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post #8 of 10 (permalink) Old Jun 7th, 00, 02:12 AM
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Yates, You aint one of those AZ Smog Cops are ya?? I just saved and Emailed this whole thread to use as future reference just in case the powers that be decide to sniff the older vehicles.
I think this subject belongs in tech reference.
Thanks again

Have you checked your SS's lately
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post #9 of 10 (permalink) Old Jun 7th, 00, 07:55 PM
Join Date: May 2000
Location: AZ
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No!!! I'm not a smog cop!!...couldn't pay me enough!!!LOL Before I decided to get a "clean hands" job, I was certifed by Arizona to repair vehicles that failed emmissions.

It certainly sounds like the previous posts had you going in the right direction...bad carb. By the way, did you happen to notice if fuel was dripping from the discharge ports while the enigine is running? Also as you may know, a good starting spot for your idle mixture screws is 2 to 2-1/2 turns out from seated. This should lean your idle CO's out to passing and may drop your off idle CO's a little. Another suggestion is to change your oil before getting your car retested. With as rich as your numbers indicate (6-7% CO), you oil is contaminated with gas which will not help you pass.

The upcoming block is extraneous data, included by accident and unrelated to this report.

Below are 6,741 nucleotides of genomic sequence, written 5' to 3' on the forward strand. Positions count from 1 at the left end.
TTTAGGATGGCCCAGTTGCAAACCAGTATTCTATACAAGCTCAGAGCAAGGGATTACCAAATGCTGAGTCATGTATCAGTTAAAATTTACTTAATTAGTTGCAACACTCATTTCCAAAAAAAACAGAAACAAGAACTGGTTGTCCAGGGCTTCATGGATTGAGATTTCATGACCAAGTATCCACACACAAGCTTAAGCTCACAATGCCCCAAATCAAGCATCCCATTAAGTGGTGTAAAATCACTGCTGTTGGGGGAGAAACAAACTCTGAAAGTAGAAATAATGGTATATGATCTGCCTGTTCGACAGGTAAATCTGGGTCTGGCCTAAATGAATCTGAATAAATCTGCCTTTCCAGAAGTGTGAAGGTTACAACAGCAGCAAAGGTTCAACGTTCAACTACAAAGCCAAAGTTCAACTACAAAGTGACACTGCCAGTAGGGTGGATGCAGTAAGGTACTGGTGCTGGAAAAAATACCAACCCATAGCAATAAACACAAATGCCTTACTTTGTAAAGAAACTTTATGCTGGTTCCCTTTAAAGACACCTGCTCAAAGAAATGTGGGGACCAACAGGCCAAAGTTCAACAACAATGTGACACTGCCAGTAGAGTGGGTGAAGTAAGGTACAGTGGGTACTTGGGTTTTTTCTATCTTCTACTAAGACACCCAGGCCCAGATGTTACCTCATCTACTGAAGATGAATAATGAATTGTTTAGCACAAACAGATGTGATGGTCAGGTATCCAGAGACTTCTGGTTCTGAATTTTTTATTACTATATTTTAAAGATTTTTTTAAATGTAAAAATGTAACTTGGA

Good luck,

'70 SS 350 w/383,4spd.

Robert Yates for President!!
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post #10 of 10 (permalink) Old Jun 7th, 00, 10:55 PM Thread Starter
Join Date: Jun 2000
Location: Adelanto,cal,us
Posts: 4
Thanks alot yates, I will try to get it back to be tested mon. I know where to go for advice if there's anymore problems.